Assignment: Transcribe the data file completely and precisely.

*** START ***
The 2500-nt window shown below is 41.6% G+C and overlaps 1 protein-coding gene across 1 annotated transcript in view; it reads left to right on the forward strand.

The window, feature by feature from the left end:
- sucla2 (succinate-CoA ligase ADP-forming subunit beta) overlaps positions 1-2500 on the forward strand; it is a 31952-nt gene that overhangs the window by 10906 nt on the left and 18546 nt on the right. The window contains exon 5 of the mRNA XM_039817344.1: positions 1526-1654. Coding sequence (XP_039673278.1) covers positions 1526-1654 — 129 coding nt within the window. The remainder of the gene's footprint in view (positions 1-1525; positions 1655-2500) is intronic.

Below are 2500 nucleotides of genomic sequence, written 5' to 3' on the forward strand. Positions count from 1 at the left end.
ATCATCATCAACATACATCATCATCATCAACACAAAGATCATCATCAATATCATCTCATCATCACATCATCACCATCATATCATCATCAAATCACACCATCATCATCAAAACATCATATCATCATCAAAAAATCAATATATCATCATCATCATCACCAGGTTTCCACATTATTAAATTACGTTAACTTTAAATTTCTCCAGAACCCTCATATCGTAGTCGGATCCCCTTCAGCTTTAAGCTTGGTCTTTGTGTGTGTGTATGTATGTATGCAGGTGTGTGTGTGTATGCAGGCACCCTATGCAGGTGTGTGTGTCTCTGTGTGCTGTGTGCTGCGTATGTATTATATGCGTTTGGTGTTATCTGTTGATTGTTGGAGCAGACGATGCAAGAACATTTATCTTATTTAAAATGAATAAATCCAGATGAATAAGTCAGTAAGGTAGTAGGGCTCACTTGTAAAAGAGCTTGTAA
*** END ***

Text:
The 2500-nt window shown below is 41.6% G+C and overlaps 1 protein-coding gene across 1 annotated transcript in view; it reads left to right on the forward strand.

The window, feature by feature from the left end:
- sucla2 (succinate-CoA ligase ADP-forming subunit beta) overlaps positions 1-2500 on the forward strand; it is a 31952-nt gene that overhangs the window by 10906 nt on the left and 18546 nt on the right. The window contains exon 5 of the mRNA XM_039817344.1: positions 1526-1654. Coding sequence (XP_039673278.1) covers positions 1526-1654 — 129 coding nt within the window. The remainder of the gene's footprint in view (positions 1-1525; positions 1655-2500) is intronic.

Below are 2500 nucleotides of genomic sequence, written 5' to 3' on the forward strand. Positions count from 1 at the left end.
ATCATCATCAACATACATCATCATCATCAACACAAAGATCATCATCAATATCATCTCATCATCACATCATCACCATCATATCATCATCAAATCACACCATCATCATCAAAACATCATATCATCATCAAAAAATCAATATATCATCATCATCATCACCAGGTTTCCACATTATTAAATTACGTTAACTTTAAATTTCTCCAGAACCCTCATATCGTAGTCGGATCCCCTTCAGCTTTAAGCTTGGTCTTTGTGTGTGTGTATGTATGTATGCAGGTGTGTGTGTGTATGCAGGCACCCTATGCAGGTGTGTGTGTCTCTGTGTGCTGTGTGCTGCGTATGTATTATATGCGTTTGGTGTTATCTGTTGATTGTTGGAGCAGACGATGCAAGAACATTTATCTTATTTAAAATGAATAAATCCAGATGAATAAGTCAGTAAGGTAGTAGGGCTCACTTGTAAAAGAGCTTGTAA